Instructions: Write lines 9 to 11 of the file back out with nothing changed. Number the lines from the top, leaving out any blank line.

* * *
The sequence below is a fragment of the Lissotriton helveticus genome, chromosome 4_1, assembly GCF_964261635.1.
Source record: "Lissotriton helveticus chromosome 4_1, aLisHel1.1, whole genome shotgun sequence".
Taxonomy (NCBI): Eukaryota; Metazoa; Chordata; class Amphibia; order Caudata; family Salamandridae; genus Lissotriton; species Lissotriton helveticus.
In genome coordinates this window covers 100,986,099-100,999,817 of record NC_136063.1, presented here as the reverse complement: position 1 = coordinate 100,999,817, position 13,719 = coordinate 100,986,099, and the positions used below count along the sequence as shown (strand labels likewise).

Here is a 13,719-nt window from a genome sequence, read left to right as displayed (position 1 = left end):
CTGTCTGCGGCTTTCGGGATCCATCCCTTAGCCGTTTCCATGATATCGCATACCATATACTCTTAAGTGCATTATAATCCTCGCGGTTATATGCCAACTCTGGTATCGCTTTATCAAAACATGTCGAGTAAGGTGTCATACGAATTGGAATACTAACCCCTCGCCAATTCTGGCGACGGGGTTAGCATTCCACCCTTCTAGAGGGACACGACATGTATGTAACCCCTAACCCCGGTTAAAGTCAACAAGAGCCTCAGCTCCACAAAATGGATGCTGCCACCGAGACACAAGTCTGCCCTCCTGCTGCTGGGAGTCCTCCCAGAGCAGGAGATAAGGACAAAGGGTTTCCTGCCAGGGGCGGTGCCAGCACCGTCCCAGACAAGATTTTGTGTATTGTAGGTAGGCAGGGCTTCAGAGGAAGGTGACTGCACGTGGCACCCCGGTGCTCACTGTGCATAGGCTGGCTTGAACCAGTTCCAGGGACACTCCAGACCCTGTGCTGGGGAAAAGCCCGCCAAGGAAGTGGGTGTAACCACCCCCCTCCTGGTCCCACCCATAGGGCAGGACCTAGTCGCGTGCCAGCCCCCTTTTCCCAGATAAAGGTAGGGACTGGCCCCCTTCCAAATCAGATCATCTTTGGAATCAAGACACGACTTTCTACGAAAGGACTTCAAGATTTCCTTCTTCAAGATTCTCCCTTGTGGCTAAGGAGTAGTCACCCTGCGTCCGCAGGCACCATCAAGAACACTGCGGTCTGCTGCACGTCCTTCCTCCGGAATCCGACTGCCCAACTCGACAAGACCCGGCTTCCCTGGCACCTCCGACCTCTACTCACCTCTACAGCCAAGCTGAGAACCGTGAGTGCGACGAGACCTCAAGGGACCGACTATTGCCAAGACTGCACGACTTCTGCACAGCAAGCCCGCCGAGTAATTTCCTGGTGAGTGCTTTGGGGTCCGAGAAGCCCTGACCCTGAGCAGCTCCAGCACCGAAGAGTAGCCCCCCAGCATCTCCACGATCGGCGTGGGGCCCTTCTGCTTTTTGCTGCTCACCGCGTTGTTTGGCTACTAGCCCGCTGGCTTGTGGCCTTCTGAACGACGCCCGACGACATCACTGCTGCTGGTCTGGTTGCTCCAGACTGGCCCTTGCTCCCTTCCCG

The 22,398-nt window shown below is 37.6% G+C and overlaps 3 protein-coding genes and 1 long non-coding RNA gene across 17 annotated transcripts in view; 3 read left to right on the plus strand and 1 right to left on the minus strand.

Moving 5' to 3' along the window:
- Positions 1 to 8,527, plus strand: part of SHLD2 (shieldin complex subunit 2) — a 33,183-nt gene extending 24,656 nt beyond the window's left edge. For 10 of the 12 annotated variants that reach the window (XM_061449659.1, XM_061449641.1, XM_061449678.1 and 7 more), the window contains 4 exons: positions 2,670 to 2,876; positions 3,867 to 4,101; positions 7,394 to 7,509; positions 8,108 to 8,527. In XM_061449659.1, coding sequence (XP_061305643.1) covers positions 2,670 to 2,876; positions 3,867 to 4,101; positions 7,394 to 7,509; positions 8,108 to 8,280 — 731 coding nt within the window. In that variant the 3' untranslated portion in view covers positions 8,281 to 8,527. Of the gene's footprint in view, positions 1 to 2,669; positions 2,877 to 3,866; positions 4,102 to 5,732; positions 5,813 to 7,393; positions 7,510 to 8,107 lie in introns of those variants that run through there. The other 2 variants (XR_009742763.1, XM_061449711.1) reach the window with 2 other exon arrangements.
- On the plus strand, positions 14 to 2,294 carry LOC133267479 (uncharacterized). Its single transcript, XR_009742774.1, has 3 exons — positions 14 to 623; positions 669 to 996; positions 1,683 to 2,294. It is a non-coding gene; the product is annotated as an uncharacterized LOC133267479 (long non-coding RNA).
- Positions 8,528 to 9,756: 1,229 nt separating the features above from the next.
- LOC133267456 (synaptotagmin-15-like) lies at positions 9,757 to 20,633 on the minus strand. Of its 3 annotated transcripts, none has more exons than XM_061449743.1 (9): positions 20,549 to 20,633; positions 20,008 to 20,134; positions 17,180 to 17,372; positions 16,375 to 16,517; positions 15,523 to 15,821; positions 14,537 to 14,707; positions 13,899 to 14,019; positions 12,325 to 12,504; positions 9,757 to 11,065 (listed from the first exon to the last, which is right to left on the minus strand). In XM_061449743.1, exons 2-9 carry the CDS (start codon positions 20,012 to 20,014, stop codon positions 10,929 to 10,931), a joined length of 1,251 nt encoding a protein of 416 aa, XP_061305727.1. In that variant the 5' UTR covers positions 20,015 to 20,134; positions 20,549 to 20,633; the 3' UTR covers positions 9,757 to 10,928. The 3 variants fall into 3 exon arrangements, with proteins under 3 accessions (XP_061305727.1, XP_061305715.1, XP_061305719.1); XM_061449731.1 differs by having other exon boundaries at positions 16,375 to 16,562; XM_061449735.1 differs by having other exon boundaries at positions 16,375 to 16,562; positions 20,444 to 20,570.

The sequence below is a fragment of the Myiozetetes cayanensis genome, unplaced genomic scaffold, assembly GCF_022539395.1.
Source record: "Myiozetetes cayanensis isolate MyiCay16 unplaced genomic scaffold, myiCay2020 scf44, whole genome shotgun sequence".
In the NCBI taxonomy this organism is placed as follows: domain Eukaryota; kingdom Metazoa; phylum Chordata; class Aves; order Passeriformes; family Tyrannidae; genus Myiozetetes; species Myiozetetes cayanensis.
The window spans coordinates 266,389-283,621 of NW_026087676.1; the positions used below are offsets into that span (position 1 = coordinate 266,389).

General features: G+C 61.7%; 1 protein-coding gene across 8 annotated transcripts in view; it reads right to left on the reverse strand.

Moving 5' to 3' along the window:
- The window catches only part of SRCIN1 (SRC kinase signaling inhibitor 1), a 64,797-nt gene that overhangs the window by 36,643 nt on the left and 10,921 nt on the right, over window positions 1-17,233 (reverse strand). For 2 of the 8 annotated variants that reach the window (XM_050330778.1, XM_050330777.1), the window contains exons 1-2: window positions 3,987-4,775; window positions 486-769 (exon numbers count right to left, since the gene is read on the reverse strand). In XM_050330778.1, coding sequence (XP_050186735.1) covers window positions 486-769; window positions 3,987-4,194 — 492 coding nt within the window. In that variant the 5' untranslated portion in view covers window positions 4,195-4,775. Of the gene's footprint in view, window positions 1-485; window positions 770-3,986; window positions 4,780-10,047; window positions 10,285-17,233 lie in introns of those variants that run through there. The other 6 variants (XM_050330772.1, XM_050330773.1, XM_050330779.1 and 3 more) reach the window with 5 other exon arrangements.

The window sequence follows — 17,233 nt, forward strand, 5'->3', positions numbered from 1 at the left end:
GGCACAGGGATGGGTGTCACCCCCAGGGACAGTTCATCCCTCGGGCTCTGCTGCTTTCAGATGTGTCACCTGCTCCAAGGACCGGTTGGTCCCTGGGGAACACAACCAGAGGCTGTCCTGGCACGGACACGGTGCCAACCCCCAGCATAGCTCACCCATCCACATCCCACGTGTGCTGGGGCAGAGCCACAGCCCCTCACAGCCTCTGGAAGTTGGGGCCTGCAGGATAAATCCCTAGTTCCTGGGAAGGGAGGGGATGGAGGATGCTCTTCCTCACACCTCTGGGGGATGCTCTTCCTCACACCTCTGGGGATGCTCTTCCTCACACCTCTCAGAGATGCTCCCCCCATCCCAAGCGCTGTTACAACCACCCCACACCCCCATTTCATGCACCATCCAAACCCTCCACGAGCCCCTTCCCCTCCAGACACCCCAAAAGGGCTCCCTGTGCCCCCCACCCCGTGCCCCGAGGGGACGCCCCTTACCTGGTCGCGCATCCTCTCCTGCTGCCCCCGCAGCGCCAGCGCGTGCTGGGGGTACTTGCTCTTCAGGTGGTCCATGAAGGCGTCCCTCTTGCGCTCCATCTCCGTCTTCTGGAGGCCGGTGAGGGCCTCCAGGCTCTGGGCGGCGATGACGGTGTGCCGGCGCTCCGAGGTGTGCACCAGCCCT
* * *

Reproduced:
- Positions 1 to 8,527, plus strand: part of SHLD2 (shieldin complex subunit 2) — a 33,183-nt gene extending 24,656 nt beyond the window's left edge. For 10 of the 12 annotated variants that reach the window (XM_061449659.1, XM_061449641.1, XM_061449678.1 and 7 more), the window contains 4 exons: positions 2,670 to 2,876; positions 3,867 to 4,101; positions 7,394 to 7,509; positions 8,108 to 8,527. In XM_061449659.1, coding sequence (XP_061305643.1) covers positions 2,670 to 2,876; positions 3,867 to 4,101; positions 7,394 to 7,509; positions 8,108 to 8,280 — 731 coding nt within the window. In that variant the 3' untranslated portion in view covers positions 8,281 to 8,527. Of the gene's footprint in view, positions 1 to 2,669; positions 2,877 to 3,866; positions 4,102 to 5,732; positions 5,813 to 7,393; positions 7,510 to 8,107 lie in introns of those variants that run through there. The other 2 variants (XR_009742763.1, XM_061449711.1) reach the window with 2 other exon arrangements.
- On the plus strand, positions 14 to 2,294 carry LOC133267479 (uncharacterized). Its single transcript, XR_009742774.1, has 3 exons — positions 14 to 623; positions 669 to 996; positions 1,683 to 2,294. It is a non-coding gene; the product is annotated as an uncharacterized LOC133267479 (long non-coding RNA).
- Positions 8,528 to 9,756: 1,229 nt separating the features above from the next.